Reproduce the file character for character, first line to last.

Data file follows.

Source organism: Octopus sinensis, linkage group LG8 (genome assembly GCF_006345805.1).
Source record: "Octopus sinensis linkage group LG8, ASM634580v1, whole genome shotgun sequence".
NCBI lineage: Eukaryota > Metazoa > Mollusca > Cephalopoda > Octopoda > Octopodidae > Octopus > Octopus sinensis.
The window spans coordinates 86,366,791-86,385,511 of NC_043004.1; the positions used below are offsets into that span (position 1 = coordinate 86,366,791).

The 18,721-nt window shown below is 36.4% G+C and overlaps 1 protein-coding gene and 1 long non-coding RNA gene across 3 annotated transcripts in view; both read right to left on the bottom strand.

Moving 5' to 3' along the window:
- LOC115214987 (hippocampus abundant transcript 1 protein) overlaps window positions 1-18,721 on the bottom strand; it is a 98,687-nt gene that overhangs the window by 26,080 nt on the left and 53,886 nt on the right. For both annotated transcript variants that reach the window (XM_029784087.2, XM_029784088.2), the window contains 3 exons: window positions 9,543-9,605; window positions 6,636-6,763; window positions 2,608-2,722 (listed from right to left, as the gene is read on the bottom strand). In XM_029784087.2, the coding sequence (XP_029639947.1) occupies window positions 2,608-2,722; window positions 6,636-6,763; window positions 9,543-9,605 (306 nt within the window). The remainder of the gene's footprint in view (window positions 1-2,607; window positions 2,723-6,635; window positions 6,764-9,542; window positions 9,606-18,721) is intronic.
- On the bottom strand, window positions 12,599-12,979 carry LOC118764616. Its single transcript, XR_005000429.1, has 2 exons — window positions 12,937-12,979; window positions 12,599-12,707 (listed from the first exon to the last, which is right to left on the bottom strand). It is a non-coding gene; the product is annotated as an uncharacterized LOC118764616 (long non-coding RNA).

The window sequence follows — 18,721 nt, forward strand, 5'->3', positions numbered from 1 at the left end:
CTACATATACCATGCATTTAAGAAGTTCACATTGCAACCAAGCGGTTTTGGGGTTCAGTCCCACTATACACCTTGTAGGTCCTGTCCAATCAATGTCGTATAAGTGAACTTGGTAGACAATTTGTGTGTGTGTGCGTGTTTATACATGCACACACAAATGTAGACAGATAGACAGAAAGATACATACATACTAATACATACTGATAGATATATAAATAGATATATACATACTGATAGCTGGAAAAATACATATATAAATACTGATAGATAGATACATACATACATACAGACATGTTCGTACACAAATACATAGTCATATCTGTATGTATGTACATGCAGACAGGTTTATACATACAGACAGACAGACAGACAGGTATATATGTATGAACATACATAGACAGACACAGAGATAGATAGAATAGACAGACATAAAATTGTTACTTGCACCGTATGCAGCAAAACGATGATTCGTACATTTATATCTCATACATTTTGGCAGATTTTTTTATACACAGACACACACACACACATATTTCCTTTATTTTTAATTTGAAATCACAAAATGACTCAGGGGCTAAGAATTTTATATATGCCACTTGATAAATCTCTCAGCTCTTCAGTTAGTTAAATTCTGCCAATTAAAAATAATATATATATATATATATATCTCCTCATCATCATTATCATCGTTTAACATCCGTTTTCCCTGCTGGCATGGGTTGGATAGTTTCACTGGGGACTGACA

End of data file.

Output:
Source organism: Octopus sinensis, linkage group LG8 (genome assembly GCF_006345805.1).
Source record: "Octopus sinensis linkage group LG8, ASM634580v1, whole genome shotgun sequence".
NCBI lineage: Eukaryota > Metazoa > Mollusca > Cephalopoda > Octopoda > Octopodidae > Octopus > Octopus sinensis.
The window spans coordinates 86,366,791-86,385,511 of NC_043004.1; the positions used below are offsets into that span (position 1 = coordinate 86,366,791).

The 18,721-nt window shown below is 36.4% G+C and overlaps 1 protein-coding gene and 1 long non-coding RNA gene across 3 annotated transcripts in view; both read right to left on the bottom strand.

Moving 5' to 3' along the window:
- LOC115214987 (hippocampus abundant transcript 1 protein) overlaps window positions 1-18,721 on the bottom strand; it is a 98,687-nt gene that overhangs the window by 26,080 nt on the left and 53,886 nt on the right. For both annotated transcript variants that reach the window (XM_029784087.2, XM_029784088.2), the window contains 3 exons: window positions 9,543-9,605; window positions 6,636-6,763; window positions 2,608-2,722 (listed from right to left, as the gene is read on the bottom strand). In XM_029784087.2, the coding sequence (XP_029639947.1) occupies window positions 2,608-2,722; window positions 6,636-6,763; window positions 9,543-9,605 (306 nt within the window). The remainder of the gene's footprint in view (window positions 1-2,607; window positions 2,723-6,635; window positions 6,764-9,542; window positions 9,606-18,721) is intronic.
- On the bottom strand, window positions 12,599-12,979 carry LOC118764616. Its single transcript, XR_005000429.1, has 2 exons — window positions 12,937-12,979; window positions 12,599-12,707 (listed from the first exon to the last, which is right to left on the bottom strand). It is a non-coding gene; the product is annotated as an uncharacterized LOC118764616 (long non-coding RNA).

The window sequence follows — 18,721 nt, forward strand, 5'->3', positions numbered from 1 at the left end:
CTACATATACCATGCATTTAAGAAGTTCACATTGCAACCAAGCGGTTTTGGGGTTCAGTCCCACTATACACCTTGTAGGTCCTGTCCAATCAATGTCGTATAAGTGAACTTGGTAGACAATTTGTGTGTGTGTGCGTGTTTATACATGCACACACAAATGTAGACAGATAGACAGAAAGATACATACATACTAATACATACTGATAGATATATAAATAGATATATACATACTGATAGCTGGAAAAATACATATATAAATACTGATAGATAGATACATACATACATACAGACATGTTCGTACACAAATACATAGTCATATCTGTATGTATGTACATGCAGACAGGTTTATACATACAGACAGACAGACAGACAGGTATATATGTATGAACATACATAGACAGACACAGAGATAGATAGAATAGACAGACATAAAATTGTTACTTGCACCGTATGCAGCAAAACGATGATTCGTACATTTATATCTCATACATTTTGGCAGATTTTTTTATACACAGACACACACACACACATATTTCCTTTATTTTTAATTTGAAATCACAAAATGACTCAGGGGCTAAGAATTTTATATATGCCACTTGATAAATCTCTCAGCTCTTCAGTTAGTTAAATTCTGCCAATTAAAAATAATATATATATATATATATATCTCCTCATCATCATTATCATCGTTTAACATCCGTTTTCCCTGCTGGCATGGGTTGGATAGTTTCACTGGGGACTGACA